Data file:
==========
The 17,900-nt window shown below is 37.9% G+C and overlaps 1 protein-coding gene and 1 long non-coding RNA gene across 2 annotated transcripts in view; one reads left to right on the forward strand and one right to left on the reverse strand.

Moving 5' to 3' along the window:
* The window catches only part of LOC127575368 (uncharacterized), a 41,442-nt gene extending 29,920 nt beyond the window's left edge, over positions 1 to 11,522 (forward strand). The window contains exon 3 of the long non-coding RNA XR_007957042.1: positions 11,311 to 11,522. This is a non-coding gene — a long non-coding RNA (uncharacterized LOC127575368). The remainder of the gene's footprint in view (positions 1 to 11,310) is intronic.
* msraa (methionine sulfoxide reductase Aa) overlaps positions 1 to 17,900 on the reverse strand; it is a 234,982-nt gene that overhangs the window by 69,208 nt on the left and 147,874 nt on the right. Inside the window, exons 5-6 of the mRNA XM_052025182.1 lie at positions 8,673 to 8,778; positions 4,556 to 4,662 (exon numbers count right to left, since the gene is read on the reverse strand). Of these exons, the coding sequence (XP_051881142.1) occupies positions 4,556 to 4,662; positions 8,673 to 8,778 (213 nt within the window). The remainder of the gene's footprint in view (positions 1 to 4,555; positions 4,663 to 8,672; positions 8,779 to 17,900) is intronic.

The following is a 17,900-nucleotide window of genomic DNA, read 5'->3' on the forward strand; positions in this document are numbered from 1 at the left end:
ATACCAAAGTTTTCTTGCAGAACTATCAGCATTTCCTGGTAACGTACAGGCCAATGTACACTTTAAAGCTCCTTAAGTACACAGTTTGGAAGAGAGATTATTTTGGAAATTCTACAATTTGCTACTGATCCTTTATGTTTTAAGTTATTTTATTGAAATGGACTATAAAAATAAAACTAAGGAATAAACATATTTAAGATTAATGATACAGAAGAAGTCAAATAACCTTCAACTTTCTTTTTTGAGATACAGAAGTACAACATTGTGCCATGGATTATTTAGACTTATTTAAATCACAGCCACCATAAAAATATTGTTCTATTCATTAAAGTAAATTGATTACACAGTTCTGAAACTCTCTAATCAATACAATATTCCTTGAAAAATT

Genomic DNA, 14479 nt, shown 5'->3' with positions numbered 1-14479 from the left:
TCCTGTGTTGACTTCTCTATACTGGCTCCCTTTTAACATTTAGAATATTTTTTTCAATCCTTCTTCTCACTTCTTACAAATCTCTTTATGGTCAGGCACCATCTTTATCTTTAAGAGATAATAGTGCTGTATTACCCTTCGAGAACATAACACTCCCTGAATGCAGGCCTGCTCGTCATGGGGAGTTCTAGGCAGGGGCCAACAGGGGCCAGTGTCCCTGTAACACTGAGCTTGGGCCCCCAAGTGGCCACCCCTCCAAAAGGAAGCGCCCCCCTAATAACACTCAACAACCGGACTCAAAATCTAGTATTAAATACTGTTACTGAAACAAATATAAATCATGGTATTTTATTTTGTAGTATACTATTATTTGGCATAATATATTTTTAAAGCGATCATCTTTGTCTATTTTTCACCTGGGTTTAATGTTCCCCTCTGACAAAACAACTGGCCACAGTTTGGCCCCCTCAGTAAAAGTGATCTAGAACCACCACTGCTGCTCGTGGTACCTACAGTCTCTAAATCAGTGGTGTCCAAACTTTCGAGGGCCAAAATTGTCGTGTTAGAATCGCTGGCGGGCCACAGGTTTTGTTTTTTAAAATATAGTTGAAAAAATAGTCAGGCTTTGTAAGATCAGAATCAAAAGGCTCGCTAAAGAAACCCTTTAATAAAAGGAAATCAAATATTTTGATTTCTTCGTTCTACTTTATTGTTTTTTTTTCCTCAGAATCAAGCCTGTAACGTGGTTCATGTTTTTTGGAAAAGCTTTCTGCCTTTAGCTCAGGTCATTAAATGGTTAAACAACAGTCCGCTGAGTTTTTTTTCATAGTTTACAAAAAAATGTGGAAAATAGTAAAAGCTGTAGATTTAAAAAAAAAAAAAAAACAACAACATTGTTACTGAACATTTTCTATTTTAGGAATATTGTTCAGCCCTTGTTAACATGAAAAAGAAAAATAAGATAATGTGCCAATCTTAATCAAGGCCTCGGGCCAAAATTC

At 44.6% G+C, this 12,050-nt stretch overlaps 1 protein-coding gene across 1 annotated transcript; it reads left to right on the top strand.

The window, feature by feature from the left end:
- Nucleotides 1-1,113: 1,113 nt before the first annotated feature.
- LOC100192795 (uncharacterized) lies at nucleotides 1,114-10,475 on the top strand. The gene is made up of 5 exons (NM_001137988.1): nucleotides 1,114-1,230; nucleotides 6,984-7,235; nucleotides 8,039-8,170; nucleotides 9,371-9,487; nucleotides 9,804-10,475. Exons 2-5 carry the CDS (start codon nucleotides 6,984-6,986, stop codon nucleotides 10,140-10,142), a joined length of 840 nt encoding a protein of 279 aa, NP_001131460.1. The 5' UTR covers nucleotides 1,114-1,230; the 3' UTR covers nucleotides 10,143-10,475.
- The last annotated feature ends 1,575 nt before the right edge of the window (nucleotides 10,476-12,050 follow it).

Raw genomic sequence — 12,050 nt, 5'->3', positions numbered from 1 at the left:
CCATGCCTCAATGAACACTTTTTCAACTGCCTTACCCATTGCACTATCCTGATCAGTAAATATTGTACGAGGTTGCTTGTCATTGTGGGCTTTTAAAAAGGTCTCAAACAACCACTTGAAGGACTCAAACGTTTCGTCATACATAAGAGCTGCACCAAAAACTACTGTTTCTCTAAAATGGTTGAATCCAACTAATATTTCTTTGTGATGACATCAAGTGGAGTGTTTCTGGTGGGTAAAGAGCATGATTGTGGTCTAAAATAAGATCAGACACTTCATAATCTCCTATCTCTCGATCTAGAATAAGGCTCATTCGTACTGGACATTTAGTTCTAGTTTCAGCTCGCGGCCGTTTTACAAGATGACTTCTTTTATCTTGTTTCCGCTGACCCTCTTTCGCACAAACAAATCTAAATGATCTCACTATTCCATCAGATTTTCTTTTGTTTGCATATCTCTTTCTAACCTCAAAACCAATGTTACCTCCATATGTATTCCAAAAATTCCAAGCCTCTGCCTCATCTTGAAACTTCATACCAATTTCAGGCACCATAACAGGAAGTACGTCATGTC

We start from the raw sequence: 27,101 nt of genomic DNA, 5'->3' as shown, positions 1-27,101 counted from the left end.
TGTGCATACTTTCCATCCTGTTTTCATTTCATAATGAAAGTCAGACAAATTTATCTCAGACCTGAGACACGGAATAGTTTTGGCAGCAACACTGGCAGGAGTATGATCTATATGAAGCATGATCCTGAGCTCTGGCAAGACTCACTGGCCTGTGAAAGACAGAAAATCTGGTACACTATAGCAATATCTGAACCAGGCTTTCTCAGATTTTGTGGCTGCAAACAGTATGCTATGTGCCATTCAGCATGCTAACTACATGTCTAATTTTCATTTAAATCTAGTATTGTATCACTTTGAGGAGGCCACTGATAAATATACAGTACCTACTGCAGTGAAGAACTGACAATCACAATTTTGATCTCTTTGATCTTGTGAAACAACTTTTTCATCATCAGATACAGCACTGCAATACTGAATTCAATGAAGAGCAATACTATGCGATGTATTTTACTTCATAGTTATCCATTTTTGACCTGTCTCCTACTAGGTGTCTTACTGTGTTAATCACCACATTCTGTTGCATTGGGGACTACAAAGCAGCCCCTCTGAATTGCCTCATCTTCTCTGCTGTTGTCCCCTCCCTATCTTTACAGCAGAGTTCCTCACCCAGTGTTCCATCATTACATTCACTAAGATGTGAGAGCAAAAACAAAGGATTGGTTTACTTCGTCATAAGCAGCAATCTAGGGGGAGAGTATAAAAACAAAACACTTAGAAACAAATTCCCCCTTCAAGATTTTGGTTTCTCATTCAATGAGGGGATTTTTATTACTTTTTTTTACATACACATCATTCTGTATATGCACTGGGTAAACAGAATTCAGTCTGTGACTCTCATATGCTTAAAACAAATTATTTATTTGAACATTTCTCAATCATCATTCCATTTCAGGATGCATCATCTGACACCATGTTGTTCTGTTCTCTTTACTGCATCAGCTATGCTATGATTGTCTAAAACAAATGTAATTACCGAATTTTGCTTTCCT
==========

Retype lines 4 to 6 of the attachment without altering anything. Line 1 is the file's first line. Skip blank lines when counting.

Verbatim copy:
* msraa (methionine sulfoxide reductase Aa) overlaps positions 1 to 17,900 on the reverse strand; it is a 234,982-nt gene that overhangs the window by 69,208 nt on the left and 147,874 nt on the right. Inside the window, exons 5-6 of the mRNA XM_052025182.1 lie at positions 8,673 to 8,778; positions 4,556 to 4,662 (exon numbers count right to left, since the gene is read on the reverse strand). Of these exons, the coding sequence (XP_051881142.1) occupies positions 4,556 to 4,662; positions 8,673 to 8,778 (213 nt within the window). The remainder of the gene's footprint in view (positions 1 to 4,555; positions 4,663 to 8,672; positions 8,779 to 17,900) is intronic.

The following is a 17,900-nucleotide window of genomic DNA, read 5'->3' on the forward strand; positions in this document are numbered from 1 at the left end:
ATACCAAAGTTTTCTTGCAGAACTATCAGCATTTCCTGGTAACGTACAGGCCAATGTACACTTTAAAGCTCCTTAAGTACACAGTTTGGAAGAGAGATTATTTTGGAAATTCTACAATTTGCTACTGATCCTTTATGTTTTAAGTTATTTTATTGAAATGGACTATAAAAATAAAACTAAGGAATAAACATATTTAAGATTAATGATACAGAAGAAGTCAAATAACCTTCAACTTTCTTTTTTGAGATACAGAAGTACAACATTGTGCCATGGATTATTTAGACTTATTTAAATCACAGCCACCATAAAAATATTGTTCTATTCATTAAAGTAAATTGATTACACAGTTCTGAAACTCTCTAATCAATACAATATTCCTTGAAAAATT